Rosenblatt High School Hosts Working Professionals as Part of Innovative Minimester
Matt Franzblau, DKJA Communications Director
For the third straight year, Claire and Emanuel G. Rosenblatt High School held its popular and heavily anticipated Minimester, a three-day elective seminar where working professionals come in and teach unique and specific subjects.
This year some of those subjects covered a broad array of topics, ranging from the life of a physician, to entrepreneurship in fashion and even a deeper look at Disney. Students also benefited from Judaic subjects such as Israel through film and a Jewish approach to meditation.
“As I walked the halls this week, I observed students learning about the stock market, key elements of successful leaders as well as the tools needed to build an online business,” said Rosenblatt High School Principal, Rabbi Marshall Lesack.
These courses gave students the opportunity to explore areas of interest and to be exposed to new ideas and topics. With nearly topics for students in grades 9-12 to choose from, there was enough variety so that each one could find something of interest to them.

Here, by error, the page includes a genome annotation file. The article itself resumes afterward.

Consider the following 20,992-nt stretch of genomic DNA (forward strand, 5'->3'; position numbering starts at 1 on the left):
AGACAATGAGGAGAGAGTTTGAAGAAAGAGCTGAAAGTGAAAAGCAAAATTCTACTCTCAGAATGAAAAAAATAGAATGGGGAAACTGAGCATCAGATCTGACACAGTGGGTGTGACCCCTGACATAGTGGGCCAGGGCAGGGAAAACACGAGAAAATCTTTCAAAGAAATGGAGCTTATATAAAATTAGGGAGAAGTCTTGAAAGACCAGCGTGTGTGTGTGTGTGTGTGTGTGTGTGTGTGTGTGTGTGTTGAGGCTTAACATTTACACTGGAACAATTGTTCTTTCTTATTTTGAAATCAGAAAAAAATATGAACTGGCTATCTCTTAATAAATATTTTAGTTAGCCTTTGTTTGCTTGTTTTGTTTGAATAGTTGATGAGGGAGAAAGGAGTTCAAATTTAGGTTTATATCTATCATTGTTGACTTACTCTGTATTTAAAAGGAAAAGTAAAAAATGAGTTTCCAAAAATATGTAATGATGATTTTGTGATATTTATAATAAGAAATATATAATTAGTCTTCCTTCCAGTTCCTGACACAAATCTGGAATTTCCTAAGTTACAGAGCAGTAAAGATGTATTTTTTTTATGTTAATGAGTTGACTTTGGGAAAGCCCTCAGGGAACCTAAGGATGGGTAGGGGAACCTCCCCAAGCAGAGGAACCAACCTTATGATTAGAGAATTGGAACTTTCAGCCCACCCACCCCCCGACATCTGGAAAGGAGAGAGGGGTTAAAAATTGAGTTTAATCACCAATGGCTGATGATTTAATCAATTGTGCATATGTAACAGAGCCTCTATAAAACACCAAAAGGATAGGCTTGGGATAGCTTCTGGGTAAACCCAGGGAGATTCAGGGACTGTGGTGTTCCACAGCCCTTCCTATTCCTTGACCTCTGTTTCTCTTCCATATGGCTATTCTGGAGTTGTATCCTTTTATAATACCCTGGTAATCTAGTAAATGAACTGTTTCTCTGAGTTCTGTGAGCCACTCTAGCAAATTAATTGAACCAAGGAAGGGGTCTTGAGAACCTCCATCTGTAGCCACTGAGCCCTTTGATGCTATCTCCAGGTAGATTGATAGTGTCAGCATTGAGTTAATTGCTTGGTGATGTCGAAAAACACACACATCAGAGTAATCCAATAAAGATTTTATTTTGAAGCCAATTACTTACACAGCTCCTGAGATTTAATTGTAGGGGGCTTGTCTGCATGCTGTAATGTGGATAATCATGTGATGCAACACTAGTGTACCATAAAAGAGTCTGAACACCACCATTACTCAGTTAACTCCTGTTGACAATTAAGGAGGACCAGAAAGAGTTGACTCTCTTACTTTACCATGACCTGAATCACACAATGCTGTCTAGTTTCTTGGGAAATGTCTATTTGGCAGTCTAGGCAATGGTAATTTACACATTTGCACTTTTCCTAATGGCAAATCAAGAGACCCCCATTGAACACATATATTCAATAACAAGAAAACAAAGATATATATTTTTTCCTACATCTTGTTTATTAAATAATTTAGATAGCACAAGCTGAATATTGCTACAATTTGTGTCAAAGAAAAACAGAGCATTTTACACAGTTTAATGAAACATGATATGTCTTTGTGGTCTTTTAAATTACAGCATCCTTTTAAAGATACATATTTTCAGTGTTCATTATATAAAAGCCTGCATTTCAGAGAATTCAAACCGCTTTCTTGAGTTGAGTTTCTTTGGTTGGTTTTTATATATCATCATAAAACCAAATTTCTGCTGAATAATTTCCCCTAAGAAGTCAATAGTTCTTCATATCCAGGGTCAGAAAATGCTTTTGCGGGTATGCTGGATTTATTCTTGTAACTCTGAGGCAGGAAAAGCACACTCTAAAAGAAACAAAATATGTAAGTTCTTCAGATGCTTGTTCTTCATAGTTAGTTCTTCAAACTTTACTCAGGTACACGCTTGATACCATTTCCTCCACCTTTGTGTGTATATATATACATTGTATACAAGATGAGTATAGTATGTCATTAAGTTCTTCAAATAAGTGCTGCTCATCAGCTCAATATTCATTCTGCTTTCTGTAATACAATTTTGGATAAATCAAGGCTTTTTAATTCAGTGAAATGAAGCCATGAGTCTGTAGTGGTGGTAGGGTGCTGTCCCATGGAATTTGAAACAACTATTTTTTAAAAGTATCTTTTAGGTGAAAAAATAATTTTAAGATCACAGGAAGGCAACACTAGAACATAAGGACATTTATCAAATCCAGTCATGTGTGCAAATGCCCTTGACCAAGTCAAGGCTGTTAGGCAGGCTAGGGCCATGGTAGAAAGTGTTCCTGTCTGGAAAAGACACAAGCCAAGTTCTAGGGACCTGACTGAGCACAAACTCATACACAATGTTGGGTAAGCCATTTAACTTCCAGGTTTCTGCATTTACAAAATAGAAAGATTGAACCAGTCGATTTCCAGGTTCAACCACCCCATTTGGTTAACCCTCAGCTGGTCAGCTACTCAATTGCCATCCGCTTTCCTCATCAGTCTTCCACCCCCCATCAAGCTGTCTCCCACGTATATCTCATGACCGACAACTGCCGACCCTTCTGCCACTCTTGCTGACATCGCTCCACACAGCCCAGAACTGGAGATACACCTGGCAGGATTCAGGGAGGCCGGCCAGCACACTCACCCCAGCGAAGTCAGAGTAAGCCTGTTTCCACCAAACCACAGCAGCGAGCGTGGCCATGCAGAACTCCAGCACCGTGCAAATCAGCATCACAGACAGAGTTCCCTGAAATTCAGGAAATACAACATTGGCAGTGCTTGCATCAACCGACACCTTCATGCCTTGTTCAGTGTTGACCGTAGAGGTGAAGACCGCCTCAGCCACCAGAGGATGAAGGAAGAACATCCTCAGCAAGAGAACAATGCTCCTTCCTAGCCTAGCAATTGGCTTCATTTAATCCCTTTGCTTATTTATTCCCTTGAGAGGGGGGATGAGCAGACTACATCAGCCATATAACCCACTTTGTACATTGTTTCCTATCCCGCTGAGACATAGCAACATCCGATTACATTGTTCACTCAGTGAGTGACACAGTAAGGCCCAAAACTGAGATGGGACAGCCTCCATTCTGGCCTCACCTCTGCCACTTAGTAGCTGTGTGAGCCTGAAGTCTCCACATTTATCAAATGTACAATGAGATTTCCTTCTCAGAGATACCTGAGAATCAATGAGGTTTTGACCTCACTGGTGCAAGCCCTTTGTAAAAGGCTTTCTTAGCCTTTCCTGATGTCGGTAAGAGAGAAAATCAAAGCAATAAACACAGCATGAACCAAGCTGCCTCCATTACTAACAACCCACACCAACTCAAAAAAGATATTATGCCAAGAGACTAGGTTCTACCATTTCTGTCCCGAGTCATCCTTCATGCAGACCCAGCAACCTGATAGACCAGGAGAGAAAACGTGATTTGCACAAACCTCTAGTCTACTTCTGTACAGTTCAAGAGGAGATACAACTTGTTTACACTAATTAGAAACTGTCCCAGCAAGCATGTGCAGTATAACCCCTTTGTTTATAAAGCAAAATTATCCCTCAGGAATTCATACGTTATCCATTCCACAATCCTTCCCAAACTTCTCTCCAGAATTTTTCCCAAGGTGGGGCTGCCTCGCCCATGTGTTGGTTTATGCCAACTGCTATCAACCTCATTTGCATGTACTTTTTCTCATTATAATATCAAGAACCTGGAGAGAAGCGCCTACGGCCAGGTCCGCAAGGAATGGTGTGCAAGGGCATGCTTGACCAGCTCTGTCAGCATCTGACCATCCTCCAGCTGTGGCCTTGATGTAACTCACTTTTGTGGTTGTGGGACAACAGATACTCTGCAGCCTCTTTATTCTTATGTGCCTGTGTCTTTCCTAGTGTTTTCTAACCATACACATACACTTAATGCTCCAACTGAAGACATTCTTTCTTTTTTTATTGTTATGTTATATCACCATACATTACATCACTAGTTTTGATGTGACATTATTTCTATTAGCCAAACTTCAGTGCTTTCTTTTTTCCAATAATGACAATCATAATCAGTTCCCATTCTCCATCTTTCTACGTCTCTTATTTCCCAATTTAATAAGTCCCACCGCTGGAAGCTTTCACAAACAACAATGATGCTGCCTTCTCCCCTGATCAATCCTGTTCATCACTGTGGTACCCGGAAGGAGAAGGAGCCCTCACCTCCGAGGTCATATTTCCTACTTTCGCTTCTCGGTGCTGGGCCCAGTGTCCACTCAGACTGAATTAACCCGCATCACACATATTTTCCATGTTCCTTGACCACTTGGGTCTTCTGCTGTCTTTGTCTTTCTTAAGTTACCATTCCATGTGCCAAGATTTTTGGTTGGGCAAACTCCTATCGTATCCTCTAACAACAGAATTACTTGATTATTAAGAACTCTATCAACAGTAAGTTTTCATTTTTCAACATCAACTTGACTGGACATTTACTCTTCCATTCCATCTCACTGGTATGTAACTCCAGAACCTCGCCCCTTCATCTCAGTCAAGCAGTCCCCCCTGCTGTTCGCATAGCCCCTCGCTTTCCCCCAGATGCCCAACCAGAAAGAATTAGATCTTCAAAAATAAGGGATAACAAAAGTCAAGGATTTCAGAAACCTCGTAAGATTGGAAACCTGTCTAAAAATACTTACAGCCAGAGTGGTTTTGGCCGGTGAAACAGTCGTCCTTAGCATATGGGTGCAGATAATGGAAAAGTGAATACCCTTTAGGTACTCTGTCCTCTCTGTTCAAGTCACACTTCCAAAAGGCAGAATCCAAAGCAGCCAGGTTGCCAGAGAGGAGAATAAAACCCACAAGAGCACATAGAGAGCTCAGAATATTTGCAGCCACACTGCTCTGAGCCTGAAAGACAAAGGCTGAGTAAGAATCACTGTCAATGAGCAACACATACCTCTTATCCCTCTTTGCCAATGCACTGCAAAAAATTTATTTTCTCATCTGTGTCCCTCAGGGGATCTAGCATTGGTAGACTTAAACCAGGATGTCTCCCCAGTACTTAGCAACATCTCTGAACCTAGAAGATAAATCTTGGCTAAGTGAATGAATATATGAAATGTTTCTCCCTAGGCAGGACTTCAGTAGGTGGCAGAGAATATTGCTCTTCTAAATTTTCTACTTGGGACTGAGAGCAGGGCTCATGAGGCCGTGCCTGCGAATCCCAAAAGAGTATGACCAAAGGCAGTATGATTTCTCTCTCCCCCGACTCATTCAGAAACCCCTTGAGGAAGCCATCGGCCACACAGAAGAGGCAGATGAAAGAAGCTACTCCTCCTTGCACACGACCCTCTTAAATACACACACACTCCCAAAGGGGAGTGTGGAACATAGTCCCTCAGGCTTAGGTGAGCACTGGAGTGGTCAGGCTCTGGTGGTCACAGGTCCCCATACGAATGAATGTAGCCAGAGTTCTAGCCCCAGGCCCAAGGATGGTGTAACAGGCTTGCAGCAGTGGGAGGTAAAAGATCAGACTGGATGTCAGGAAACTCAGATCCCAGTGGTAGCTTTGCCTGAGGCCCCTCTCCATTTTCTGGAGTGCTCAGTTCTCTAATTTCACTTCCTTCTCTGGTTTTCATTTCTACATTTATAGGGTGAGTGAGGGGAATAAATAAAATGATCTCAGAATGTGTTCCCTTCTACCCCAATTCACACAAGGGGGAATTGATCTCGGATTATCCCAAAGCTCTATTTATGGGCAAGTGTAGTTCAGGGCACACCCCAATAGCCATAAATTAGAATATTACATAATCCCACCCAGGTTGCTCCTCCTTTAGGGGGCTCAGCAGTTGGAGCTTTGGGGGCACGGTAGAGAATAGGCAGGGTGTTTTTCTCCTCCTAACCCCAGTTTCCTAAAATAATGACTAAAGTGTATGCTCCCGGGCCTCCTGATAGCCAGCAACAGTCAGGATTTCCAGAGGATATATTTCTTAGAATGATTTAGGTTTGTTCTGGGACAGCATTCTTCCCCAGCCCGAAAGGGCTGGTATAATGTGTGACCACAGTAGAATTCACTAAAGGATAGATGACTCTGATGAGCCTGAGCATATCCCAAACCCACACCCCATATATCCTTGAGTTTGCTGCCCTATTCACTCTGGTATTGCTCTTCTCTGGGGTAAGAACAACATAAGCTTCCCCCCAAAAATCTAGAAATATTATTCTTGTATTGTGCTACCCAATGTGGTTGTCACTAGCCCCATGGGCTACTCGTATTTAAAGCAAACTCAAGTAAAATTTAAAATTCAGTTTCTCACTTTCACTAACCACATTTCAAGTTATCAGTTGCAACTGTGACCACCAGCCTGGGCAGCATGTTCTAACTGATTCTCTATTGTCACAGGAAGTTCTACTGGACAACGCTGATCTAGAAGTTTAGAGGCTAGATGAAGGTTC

"During this three-day seminar-type week of school, I was gifted with the opportunity to broaden my horizons and learn about new topics that are usually not available to us at school,” said senior Will Levenson. “Specifically, in Mr. Franzblau's Sports Broadcasting class, we had the chance to skype with members of the sports media/broadcasting community, which gave us a true feel of what's it like to work in that industry.”
“Some students were perfecting their skills in cake and cookie decorating while others enjoyed exploring the worlds of Yiddish, Italian and Arabic and there were additional opportunities for them develop their logic skills through chess matches or solving a murder mystery with forensic science,” he added. “These are just a handful of the amazing courses that were offered to our students this week and I am proud to provide this unique experience for our students.”
The annual Minimester was stretched across four periods during the students’ days, with breaks for tefilla, lunch and AP classes.